Landmark SCOTUS Ruling Weakens Administration Attempts to Allow Discrimination against LGBTQ People in Shelters

The U.S. Supreme Court issued a landmark ruling on June 15 on the civil rights of LGBTQ people. In a 6-3 vote in Bostock v. Clayton County, Georgia and R.G. & G.R. Harris Funeral Homes Inc. v. Equal Employment Opportunity Commission, the court held that Title VII of the Civil Rights Act bars discrimination based on gender identity and sexual orientation. This landmark civil rights ruling protects LGBTQ people from discrimination in employment, extending protections for millions of LGBTQ workers, making it illegal to be fired for simply being LGBTQ. The decision comes as the administration seeks to remove protections for transgender people against discrimination in different arenas. The ruling is a historic victory for the LGBTQ community and sets an important precedent. While the ruling only opens the door to equality in one facet of life, employment, the Court’s interpretation of Title VII may influence lower court decisions on Title VIII/Fair Housing cases dealing with sexual orientation and gender identity discrimination.

NLIHC celebrates this Supreme Court victory and recognizes that efforts to protect the rights of LGBTQ people must continue. This is particularly important during a time when LGBTQ people, especially LGBTQ people of color, have been disproportionally impacted by the COVID-19 pandemic, reporting higher levels of unemployment and reduced hours compared to their white, non-LGBTQ peers.

Writing for the majority, Justice Neil Gorsuch stated, “An employer who fires an individual for being homosexual or transgender fires that person for traits or actions it would not have questioned in members of a different sex. Sex plays a necessary and undisguisable role in the decision, exactly what Title VII forbids.”

Justice Samuel Alito’s dissent indicated that “interpreting discrimination because of ‘sex’ to encompass discrimination because of sexual orientation or gender identity—is virtually to have far-reaching consequences.” Justice Alito also observed that other federal laws such as the Fair Housing Act ban discrimination “because of sex.” NLIHC will work to ensure these “consequences” include a stop to the administration’s efforts to weaken shelter and housing protections for LGBTQ people.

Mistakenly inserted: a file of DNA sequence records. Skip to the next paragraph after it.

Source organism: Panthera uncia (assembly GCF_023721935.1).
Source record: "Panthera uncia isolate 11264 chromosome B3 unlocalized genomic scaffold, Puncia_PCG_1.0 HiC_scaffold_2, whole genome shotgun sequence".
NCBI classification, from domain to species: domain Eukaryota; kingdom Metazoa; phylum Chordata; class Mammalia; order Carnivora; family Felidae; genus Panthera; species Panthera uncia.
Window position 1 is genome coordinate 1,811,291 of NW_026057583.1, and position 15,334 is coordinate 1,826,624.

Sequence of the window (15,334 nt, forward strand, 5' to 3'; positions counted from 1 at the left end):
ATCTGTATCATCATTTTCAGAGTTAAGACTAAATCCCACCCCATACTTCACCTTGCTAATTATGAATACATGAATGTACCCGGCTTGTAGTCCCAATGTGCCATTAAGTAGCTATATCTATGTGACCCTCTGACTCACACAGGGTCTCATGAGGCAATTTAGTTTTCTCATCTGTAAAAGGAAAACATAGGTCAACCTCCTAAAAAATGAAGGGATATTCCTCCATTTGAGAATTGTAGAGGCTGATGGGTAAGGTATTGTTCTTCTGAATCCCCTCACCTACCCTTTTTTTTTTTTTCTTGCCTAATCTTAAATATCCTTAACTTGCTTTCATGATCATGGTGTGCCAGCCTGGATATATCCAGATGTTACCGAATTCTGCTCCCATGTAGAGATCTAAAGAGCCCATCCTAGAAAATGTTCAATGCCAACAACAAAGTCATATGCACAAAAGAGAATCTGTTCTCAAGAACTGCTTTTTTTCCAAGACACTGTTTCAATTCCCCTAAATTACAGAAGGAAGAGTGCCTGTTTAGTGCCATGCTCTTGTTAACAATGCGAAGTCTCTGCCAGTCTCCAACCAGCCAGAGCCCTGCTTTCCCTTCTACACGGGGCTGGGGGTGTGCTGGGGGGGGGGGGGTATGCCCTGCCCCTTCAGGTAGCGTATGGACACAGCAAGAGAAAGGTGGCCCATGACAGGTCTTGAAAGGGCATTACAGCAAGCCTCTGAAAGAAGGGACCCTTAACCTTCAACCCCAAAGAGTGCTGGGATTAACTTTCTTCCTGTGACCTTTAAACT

The majority’s interpretation is consistent with the Equal Access Rule’s 2016 addition of LGBTQ provisions set out to do to ensure protections for transgender people from discrimination in homeless shelters and other HUD-funded services. HUD’s proposed rule change (see Memo, 6/8) would weaken enforcement mechanisms by allowing shelter providers to determine whether to provide emergency shelter services based on the their perception of a person’s sex assigned at birth. While the employment context of the Supreme Court ruling differs from the housing context of the Equal Access Rule, it still can shape how other sectors should interpret anti-discrimination law, particularly for transgender people.

In compliance with HUD regulations, the proposed rule change has been sent to the House Financial Service Committee and the Senate Committee on Banking, Housing, and Urban Affairs for a 15-day period ending on June 26. The proposed rule will then be published in the Federal Register for 60-day comment period. NLIHC will work with advocates to prevent HUD from weakening protections for LGBTQ people, particularly transgender people, from discrimination in homeless shelters and other HUD-funded services.

The Bostock v. Clayton County decision is at: